The second way involves transmitting fake precinct returns to the central canvassing and tallying computers. This was made possible -- again, in both the 2010 and 2013 polls -- because Comelec explicitly refused to implement another requirement of our automated election law, that of requiring precinct returns to be digitally signed by the by-law-designated election official. What a “digital signature” entails is the encryption of the transmitted returns using a “private key” (a very long string of digits) unique to a designated election official. This basically identifies the sender, authenticates the document being transmitted, and ensures that it hasn’t been altered.

Because the precinct returns were not digitally signed in 2010 or 2013, it was impossible to properly authenticate the actual source (and sender) of the returns that were transmitted to the central canvassing and tallying computers. That meant that manufactured (fake) returns could have been transmitted from anonymous machines to the canvassing servers, replacing the true returns being sent from the precincts (the transmittal of which would have been jammed). This has been shown to have happened when circumstances allowed the examination of the machine transmission logs. For example, in Biliran province, examined logs showed that canvassing servers received returns from precincts at times when the precinct machines had already long been switched off.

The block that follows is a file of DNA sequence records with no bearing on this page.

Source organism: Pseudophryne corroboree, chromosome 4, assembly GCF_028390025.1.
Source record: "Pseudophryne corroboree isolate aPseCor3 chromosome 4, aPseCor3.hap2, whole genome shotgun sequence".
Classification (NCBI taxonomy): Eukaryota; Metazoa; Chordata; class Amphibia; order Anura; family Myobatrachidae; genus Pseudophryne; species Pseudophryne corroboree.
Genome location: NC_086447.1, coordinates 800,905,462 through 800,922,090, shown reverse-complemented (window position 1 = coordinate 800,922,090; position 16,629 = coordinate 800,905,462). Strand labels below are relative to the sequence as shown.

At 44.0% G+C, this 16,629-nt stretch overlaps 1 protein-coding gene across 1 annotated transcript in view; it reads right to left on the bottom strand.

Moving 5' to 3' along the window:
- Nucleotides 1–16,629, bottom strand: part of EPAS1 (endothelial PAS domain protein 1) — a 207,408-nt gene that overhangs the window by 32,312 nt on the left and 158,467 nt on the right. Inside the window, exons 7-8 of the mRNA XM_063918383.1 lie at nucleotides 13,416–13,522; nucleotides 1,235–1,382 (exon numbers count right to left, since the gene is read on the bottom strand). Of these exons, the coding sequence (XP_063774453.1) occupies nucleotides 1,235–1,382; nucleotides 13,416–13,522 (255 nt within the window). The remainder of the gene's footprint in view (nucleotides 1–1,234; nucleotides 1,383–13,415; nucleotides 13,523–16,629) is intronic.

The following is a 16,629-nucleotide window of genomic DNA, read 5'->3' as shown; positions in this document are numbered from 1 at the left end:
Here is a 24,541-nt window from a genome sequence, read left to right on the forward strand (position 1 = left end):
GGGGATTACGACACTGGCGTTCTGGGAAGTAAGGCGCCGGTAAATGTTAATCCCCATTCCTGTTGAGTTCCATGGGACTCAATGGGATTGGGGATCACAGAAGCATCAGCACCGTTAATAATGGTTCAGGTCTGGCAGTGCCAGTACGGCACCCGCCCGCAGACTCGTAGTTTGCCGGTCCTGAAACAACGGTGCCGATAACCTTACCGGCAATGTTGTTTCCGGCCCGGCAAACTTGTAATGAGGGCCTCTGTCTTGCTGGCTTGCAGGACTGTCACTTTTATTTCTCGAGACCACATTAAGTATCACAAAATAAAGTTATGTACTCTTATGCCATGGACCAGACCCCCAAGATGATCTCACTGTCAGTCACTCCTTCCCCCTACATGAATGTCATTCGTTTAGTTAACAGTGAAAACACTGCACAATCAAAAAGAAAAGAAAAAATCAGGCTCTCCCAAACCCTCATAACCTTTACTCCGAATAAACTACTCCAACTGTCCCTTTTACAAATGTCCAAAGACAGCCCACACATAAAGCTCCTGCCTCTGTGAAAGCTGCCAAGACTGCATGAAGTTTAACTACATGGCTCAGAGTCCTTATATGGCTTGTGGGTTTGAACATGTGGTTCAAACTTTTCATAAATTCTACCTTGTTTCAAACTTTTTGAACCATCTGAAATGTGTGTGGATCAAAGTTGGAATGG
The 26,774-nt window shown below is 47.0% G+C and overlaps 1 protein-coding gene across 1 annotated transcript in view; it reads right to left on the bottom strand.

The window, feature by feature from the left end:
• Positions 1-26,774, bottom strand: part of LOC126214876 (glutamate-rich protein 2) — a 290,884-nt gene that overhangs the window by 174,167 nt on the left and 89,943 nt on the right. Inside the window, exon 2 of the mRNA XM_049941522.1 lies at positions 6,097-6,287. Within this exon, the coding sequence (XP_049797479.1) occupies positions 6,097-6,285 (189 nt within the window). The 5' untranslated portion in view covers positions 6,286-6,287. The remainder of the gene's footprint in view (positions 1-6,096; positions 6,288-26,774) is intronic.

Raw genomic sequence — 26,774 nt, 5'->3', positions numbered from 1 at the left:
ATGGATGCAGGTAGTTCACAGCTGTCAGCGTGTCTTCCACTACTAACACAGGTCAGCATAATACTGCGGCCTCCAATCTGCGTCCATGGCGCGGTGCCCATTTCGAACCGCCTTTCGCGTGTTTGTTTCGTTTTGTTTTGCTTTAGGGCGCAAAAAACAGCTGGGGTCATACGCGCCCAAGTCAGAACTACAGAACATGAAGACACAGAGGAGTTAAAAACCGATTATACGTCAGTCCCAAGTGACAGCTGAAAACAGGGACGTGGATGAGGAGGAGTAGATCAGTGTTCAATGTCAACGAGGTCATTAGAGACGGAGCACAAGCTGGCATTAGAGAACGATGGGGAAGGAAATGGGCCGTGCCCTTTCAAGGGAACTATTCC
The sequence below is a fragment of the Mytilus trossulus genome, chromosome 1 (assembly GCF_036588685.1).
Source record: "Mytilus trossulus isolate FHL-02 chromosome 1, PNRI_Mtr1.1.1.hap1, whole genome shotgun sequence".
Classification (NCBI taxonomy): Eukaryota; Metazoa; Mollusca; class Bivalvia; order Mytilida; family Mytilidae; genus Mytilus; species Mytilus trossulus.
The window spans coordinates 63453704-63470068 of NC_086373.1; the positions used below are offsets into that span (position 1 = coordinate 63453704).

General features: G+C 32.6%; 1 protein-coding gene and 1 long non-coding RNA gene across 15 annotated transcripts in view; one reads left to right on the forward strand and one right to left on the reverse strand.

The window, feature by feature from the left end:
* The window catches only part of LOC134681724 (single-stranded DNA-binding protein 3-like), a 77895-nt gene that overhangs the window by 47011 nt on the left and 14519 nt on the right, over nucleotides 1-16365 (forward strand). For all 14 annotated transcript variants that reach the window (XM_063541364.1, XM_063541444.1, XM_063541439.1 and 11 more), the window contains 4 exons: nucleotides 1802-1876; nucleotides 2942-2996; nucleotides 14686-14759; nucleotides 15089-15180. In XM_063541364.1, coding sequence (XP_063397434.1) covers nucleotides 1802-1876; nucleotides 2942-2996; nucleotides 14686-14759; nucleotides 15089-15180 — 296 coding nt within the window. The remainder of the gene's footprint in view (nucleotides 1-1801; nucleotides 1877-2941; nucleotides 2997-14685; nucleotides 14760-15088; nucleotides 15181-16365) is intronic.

A third way of changing election outcomes is through the compact flash (CF) cards, the memory devices that contain the configuration settings that determine how the PCOS machine will appreciate a particular ballot. The prescribed specification for these CF cards is that these should be non-rewritable, that is to say, “write-once.” Once the configuration has been written into a write-once CF card, it can no longer be overwritten and modified. The reason for this requirement is to prevent the CF cards that are installed into the voting machines deployed to the individual precincts from being altered to “mis-appreciate” the ballots of voters. Changing CF card configurations can mean that certain shaded boxes will simply not be read as votes for a candidate.

Comelec -- again, in both the 2010 and 2013 polls -- just disregarded this requirement and used CF cards that were rewritable. What that meant was that those CF cards could be re-configured anytime while in transit from the Comelec/Smartmatic warehouse to the assigned precinct. That could be done by any individual (given simple instructions) who could obtain access to a voting machine for as little as five minutes. Since the machines and the CF cards were not really well secured while in transit, there were myriad opportunities for doing this.

It is easy to rig the results of an automated election without proper security safeguards and independent validation mechanisms. In essence, the trouble with Comelec’s implementation of our computerized polls is that, in brazen violation of our election laws, it disabled standard computer security protocols that could ensure the integrity of the system and protect the data being tallied from being altered and modified. Furthermore, also in violation of our election laws, Comelec eliminated all the mechanisms that would allow the public and independent observers to authenticate the data being electronically transmitted and to verify the count. In short, the system is completely untransparent and there is no way for us, the public, to validate the results. Whatever Comelec proclaims as the outcome of any race has to be accepted by the rest of us on sheer faith.

That’s not democratic. Without means for verifying and validating the count, why even vote?

The JCOC meets again on Nov. 20. What will it decide?

Dr. Rene Azurin is a management professor, strategy consultant, and author of several books on government and the economy.